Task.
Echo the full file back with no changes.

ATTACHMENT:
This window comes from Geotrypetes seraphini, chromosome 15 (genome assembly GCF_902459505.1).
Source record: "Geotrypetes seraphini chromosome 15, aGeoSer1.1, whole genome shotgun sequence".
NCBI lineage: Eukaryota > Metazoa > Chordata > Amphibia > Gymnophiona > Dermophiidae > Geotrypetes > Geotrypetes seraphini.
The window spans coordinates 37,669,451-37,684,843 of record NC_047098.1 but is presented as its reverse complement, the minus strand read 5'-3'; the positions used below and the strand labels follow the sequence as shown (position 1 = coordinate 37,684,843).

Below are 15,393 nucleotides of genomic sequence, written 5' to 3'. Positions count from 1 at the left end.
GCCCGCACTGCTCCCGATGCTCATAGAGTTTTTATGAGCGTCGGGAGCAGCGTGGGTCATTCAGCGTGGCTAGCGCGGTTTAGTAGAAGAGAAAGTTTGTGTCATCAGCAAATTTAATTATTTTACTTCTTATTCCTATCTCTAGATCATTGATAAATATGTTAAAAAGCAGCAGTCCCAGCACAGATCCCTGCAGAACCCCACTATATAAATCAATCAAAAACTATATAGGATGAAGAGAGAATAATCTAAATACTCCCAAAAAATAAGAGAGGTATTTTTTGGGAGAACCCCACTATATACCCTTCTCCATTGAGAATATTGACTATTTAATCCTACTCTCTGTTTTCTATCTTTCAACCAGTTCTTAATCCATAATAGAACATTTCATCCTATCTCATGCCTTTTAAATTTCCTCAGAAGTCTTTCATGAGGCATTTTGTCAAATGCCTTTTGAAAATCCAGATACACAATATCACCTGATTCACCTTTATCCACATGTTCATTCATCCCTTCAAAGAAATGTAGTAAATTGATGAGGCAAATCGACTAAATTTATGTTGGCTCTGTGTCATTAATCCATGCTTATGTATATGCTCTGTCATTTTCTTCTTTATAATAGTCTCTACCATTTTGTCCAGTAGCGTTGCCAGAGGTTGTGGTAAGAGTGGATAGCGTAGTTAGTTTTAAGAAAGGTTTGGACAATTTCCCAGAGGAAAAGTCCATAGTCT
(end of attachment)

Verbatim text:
This window comes from Geotrypetes seraphini, chromosome 15 (genome assembly GCF_902459505.1).
Source record: "Geotrypetes seraphini chromosome 15, aGeoSer1.1, whole genome shotgun sequence".
NCBI lineage: Eukaryota > Metazoa > Chordata > Amphibia > Gymnophiona > Dermophiidae > Geotrypetes > Geotrypetes seraphini.
The window spans coordinates 37,669,451-37,684,843 of record NC_047098.1 but is presented as its reverse complement, the minus strand read 5'-3'; the positions used below and the strand labels follow the sequence as shown (position 1 = coordinate 37,684,843).

Below are 15,393 nucleotides of genomic sequence, written 5' to 3'. Positions count from 1 at the left end.
GCCCGCACTGCTCCCGATGCTCATAGAGTTTTTATGAGCGTCGGGAGCAGCGTGGGTCATTCAGCGTGGCTAGCGCGGTTTAGTAGAAGAGAAAGTTTGTGTCATCAGCAAATTTAATTATTTTACTTCTTATTCCTATCTCTAGATCATTGATAAATATGTTAAAAAGCAGCAGTCCCAGCACAGATCCCTGCAGAACCCCACTATATAAATCAATCAAAAACTATATAGGATGAAGAGAGAATAATCTAAATACTCCCAAAAAATAAGAGAGGTATTTTTTGGGAGAACCCCACTATATACCCTTCTCCATTGAGAATATTGACTATTTAATCCTACTCTCTGTTTTCTATCTTTCAACCAGTTCTTAATCCATAATAGAACATTTCATCCTATCTCATGCCTTTTAAATTTCCTCAGAAGTCTTTCATGAGGCATTTTGTCAAATGCCTTTTGAAAATCCAGATACACAATATCACCTGATTCACCTTTATCCACATGTTCATTCATCCCTTCAAAGAAATGTAGTAAATTGATGAGGCAAATCGACTAAATTTATGTTGGCTCTGTGTCATTAATCCATGCTTATGTATATGCTCTGTCATTTTCTTCTTTATAATAGTCTCTACCATTTTGTCCAGTAGCGTTGCCAGAGGTTGTGGTAAGAGTGGATAGCGTAGTTAGTTTTAAGAAAGGTTTGGACAATTTCCCAGAGGAAAAGTCCATAGTCT